Once Wong and America escape, leaving only her and Strange, she collapses the Darkhold Castle, which, again for reasons unknown, destroys all the Darkholds in every universe. Wanda is killed in the process.
Once Strange’s zombie is destroyed, he returns to his own body and has a final conversation with Christine before America and Wong find him. We’ll look over the conclusion of the movie, and I’ll share some final thoughts next time.
Here are all the portions of my my extended review of Dr. Strange in the Multiverse of Madness:
Can the multiverse really work as a plot device? That’s a question Dr. Strange in the Multiverse of Madness begs us to ask though but the screenwriters’ answer might be disturbing. Just bringing back characters who died “in another universe” for the sake of a sequel, for example, insults the viewer’s emotional intelligence.
Multiverse of Madness features infinite problems. The extensive edits to Sam Rami’s work as a director have left it riddled with plot holes and inconsistencies. If I could describe the problems in one word, that word would be “laziness.” The multiverse provides an excuse for all kinds of incoherent nonsense.
Do life history or moral choices matter in a multiverse? In this third part of my extended review of Multiverse of Madness, I look at how characters suddenly alter with no accounting. The cinematography is fine but what has happened to Doctor Strange’s earlier powers? And why has Wanda morphed from a complex figure into an arch-villainess?
The only mad people in Dr. Strange’s multiverse are the writers. We don’t know why Wanda has morphed into a villain or why good and evil have become morally equivalent. I don’t know who gave the Mouse its moral compass, but it seriously needs to re-evaluate the ethics that underlie story developments covered here.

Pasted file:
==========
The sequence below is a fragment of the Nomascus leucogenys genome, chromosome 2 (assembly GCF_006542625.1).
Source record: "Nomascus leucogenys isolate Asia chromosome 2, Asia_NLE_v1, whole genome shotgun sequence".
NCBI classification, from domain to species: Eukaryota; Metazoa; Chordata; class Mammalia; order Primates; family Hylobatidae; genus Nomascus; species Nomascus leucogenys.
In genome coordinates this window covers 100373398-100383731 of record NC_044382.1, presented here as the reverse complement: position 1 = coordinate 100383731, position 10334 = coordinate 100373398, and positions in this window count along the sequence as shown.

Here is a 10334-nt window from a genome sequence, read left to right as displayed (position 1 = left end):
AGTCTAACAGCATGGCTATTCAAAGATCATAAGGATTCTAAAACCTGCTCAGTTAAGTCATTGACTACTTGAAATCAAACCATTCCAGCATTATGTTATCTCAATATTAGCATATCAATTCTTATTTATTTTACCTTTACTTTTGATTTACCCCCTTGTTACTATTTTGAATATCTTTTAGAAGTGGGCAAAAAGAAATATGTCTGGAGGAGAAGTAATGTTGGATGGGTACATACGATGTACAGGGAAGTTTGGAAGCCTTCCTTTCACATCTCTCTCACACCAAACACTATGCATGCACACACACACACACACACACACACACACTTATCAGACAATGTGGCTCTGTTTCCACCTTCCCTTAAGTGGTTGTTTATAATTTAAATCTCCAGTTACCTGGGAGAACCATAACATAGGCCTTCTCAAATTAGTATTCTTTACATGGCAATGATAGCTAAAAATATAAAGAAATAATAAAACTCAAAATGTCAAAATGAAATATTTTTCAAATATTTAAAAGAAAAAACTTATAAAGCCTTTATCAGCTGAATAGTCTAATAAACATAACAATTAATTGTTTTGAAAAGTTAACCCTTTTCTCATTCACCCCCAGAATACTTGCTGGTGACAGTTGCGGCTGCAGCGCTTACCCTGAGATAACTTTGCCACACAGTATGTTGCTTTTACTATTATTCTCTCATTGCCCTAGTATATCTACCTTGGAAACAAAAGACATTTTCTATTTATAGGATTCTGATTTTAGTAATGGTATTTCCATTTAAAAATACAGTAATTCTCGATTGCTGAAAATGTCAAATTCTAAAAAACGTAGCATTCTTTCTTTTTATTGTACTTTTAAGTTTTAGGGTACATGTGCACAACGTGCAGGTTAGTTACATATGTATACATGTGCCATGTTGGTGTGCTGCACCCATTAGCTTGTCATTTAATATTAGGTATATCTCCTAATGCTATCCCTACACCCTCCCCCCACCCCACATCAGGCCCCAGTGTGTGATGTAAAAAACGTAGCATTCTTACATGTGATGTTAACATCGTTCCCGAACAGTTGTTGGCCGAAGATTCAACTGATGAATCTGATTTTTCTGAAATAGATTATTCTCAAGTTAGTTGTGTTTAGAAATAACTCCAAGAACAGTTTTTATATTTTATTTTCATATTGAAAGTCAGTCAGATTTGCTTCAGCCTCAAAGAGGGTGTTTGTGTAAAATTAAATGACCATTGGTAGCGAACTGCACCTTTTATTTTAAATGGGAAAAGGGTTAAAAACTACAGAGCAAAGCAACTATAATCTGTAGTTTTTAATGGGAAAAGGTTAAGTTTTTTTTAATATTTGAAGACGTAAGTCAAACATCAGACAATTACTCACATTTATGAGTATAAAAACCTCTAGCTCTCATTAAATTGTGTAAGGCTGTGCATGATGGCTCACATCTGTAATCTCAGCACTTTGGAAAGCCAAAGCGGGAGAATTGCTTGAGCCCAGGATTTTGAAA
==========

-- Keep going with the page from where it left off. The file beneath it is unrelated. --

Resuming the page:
Marvel Universe: Being all powerful, it turns out, is very boring The Mirror Dimension in Multiverse of Madness dispenses with sharp intellectual conflict, opting for unexplained power plays instead. In the siege of Kamar-Taj, the superheroes break the rule that they have only SPECIFIC superpowers and weaknesses. That rule is what creates story excitement.
Dr. Strange finds a universe almost like the one he left… But, like Schrödinger’s famous Cat, he is alive in one universe and dead in another. Wanda Maximoff will stop at nothing to capture America Chavez and her powers — but having several universes to dominate does complicate things.
Multiverse of Madness skirts the edges of story collapse. Oh well, it IS a multiverse, so maybe, in this reality, all the heroes stink. The final conflict between Wanda and Professor X enraged fans because… it was zilch. At least now we don’t need to look up “anticlimax” in a dictionary.
It’s the end of the Multiverse — and yet no one is in a hurry? Until close to the end, everyone continues to behave as if previous events and circumstances have no consequences and vital information is optional. Close to the end we come across a very sad scene that is so well acted that one almost forgets all the nonsense it took to get the viewer to this point.
Multiverse of Madness?: It’s a letdown for the Marvel Universe. I can’t really recommend it because spectacle trumps any sense of the story hanging together and we can infer nothing from past events. Whether the high level of incoherence is inevitable in a multiverse setting or a result of the Mouse’s control — I prefer to remember past classics fondly.